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That mini reactor is pretty cool. Unless I missed reading about it, I wonder how you handle the spent fuel. It seems to me that the cost of getting rid of that fuel and the cost of storing it until it is no longer excessively radioactive ...many many years... is part of the economics that is not often played into the equation of most nuclear power economics analyses.
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Old 12-22-2007, 02:56 PM   #13 (permalink)
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Apparently the removal of the whole reactor is included in the price, as is maintenance. Toshiba gives you cradle to grave on this one, now pony up your 3.5 million dollars.
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Old 12-22-2007, 04:23 PM   #14 (permalink)
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That is pretty nifty. But I have to agree with Baraka_Guru about utilizing solar and wind energy, but for different reasons. We are developing technology that can potentially yield solar power with 50% efficiency, and the best part is the new technology would be cheaper than roofing shingles. I wish I had my sources, as I am recalling information researched over two years ago in a proposal for my university to invest in solar energy.

3.5-million-US$? PFFT---got that in my money clip. Definitely economic for building projects, though.
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Old 12-22-2007, 05:23 PM   #15 (permalink)
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Sounds good to me. Nuclear power is about 40 years overdue for a comeback. Throw one of these in the basement of each new apartment building under the basement with a good amount of shielding, put one of these on the top of every other utility pole, and we could make some serious inroads toward eliminating fossil fuel dependence.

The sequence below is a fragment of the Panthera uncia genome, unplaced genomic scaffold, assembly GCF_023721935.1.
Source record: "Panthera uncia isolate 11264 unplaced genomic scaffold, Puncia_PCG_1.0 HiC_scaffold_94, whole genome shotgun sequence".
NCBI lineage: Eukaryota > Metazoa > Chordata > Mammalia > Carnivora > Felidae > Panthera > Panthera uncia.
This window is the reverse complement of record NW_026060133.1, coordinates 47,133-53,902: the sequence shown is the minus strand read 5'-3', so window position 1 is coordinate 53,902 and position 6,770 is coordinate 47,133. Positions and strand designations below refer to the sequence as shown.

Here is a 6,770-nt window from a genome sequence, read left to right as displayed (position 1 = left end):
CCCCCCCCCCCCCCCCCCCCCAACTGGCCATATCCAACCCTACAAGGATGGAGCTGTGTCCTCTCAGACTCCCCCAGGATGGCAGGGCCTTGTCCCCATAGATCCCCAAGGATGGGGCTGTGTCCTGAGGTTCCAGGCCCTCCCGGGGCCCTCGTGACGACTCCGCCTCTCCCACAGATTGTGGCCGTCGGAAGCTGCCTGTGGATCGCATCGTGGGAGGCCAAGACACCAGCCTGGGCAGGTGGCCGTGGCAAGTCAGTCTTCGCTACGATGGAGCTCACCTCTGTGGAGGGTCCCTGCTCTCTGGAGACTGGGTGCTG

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Old 12-22-2007, 05:29 PM   #16 (permalink)
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You have a good idea there MrSelfDestruct. Where I'm at across the pond you see all kinds of free energy sources on top of nearly every building.
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Old 12-22-2007, 05:36 PM   #17 (permalink)
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Does it only exist in 2 dimensions? 20 x 6 x ?
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Old 12-22-2007, 05:38 PM   #18 (permalink)
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Aside from a break-even point that would make this unfeasible for many, there is also this problem:

lithium-6 + deuterium = hydrogen bomb

Will there be security measures in place? How much of this stuff is in each core, and how difficult would it be to get at it? Just how well will small-town America be able to look after their shiny new mini-reactor?


EDIT: Terrorist paranoia aside, there is the cost issue that keeps nagging me. This doesn't seem like a personal reactor.